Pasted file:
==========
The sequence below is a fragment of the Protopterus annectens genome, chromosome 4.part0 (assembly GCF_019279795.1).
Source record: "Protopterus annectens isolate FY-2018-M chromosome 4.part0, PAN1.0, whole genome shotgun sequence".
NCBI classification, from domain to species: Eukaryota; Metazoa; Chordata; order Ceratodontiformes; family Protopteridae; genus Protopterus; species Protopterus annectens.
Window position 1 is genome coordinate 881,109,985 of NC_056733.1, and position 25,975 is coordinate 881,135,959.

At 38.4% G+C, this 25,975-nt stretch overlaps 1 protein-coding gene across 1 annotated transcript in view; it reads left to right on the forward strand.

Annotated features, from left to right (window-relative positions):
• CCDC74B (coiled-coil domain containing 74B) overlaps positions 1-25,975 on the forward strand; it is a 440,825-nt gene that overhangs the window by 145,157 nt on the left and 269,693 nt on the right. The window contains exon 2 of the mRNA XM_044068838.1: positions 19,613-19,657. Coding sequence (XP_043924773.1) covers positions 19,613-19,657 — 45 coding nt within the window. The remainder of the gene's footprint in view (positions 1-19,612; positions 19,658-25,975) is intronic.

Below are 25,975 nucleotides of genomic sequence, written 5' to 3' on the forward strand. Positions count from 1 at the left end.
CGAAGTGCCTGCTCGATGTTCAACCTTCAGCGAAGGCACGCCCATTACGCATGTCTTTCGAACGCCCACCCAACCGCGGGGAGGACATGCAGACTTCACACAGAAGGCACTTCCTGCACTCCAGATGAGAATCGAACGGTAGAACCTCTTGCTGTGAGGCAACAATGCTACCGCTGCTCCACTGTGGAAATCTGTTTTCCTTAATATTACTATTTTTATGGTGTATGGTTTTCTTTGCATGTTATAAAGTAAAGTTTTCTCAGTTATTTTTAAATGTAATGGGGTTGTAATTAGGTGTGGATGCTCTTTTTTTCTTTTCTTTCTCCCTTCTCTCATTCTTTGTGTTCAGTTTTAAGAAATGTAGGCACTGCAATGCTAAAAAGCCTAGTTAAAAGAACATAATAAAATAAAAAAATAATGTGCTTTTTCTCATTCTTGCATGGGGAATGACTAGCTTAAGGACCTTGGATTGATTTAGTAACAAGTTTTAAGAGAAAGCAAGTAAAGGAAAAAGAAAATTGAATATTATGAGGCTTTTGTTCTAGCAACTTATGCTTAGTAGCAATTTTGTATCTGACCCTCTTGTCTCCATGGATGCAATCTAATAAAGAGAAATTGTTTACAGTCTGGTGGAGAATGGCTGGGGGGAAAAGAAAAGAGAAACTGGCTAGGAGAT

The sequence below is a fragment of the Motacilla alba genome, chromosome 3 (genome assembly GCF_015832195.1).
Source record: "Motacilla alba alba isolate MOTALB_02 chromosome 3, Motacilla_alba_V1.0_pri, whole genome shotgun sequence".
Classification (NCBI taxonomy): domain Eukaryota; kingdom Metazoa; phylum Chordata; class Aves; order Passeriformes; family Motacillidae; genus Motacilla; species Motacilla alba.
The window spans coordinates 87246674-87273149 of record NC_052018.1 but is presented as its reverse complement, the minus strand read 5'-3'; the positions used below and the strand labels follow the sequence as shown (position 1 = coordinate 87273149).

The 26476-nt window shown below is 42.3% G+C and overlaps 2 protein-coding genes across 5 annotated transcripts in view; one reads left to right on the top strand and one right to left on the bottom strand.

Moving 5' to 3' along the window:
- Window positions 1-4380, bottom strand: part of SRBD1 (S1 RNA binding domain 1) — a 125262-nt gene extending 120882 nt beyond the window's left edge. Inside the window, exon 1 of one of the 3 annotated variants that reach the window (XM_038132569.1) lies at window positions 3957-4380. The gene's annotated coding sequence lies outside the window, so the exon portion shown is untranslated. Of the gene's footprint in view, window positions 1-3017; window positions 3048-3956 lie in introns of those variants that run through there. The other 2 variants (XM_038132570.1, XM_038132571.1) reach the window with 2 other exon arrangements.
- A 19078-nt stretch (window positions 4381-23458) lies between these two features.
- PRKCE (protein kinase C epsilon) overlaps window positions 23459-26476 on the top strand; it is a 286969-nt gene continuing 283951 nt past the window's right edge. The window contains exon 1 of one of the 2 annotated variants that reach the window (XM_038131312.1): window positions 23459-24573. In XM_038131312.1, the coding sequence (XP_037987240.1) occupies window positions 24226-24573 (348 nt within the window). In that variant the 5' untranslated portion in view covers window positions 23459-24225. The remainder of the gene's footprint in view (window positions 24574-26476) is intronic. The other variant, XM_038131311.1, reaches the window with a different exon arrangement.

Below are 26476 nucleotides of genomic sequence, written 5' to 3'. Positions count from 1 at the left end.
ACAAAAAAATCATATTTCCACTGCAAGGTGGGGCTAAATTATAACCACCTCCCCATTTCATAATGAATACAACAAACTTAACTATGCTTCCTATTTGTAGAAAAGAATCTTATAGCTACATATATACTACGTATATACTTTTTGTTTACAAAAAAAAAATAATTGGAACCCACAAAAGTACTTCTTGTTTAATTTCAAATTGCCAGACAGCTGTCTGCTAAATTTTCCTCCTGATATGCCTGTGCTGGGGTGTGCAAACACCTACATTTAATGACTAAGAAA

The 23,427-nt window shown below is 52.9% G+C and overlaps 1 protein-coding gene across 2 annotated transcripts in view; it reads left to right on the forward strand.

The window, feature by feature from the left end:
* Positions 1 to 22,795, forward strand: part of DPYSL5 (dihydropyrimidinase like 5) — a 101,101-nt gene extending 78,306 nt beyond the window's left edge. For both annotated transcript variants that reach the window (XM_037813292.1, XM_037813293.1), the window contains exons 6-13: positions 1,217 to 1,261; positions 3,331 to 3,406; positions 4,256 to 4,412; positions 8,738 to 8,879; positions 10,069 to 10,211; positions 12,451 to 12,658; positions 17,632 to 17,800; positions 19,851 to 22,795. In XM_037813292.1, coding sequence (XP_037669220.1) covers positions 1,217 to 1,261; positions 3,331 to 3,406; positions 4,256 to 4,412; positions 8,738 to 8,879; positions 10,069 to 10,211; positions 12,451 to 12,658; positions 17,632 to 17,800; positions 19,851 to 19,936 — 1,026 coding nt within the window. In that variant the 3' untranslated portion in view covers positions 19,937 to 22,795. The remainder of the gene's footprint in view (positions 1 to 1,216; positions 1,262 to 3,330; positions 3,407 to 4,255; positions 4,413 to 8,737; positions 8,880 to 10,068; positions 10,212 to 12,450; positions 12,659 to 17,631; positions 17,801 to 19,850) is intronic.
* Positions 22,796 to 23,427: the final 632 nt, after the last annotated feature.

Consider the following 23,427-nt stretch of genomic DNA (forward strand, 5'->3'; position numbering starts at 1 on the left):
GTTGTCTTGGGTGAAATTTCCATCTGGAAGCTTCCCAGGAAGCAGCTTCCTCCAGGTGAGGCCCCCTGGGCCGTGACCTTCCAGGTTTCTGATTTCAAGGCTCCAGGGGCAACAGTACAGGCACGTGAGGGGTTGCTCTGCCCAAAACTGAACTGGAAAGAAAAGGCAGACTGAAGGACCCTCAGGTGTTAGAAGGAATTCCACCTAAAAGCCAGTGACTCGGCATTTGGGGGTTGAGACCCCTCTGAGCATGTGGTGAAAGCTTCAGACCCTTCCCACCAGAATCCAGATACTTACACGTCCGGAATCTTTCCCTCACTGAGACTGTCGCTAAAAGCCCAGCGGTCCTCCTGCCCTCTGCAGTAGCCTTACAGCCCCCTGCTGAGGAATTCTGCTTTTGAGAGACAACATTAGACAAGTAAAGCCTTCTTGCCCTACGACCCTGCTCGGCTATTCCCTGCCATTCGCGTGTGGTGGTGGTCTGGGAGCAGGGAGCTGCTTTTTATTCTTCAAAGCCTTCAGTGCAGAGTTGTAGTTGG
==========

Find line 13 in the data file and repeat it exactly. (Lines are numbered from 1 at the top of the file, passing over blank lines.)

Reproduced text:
The window spans coordinates 87246674-87273149 of record NC_052018.1 but is presented as its reverse complement, the minus strand read 5'-3'; the positions used below and the strand labels follow the sequence as shown (position 1 = coordinate 87273149).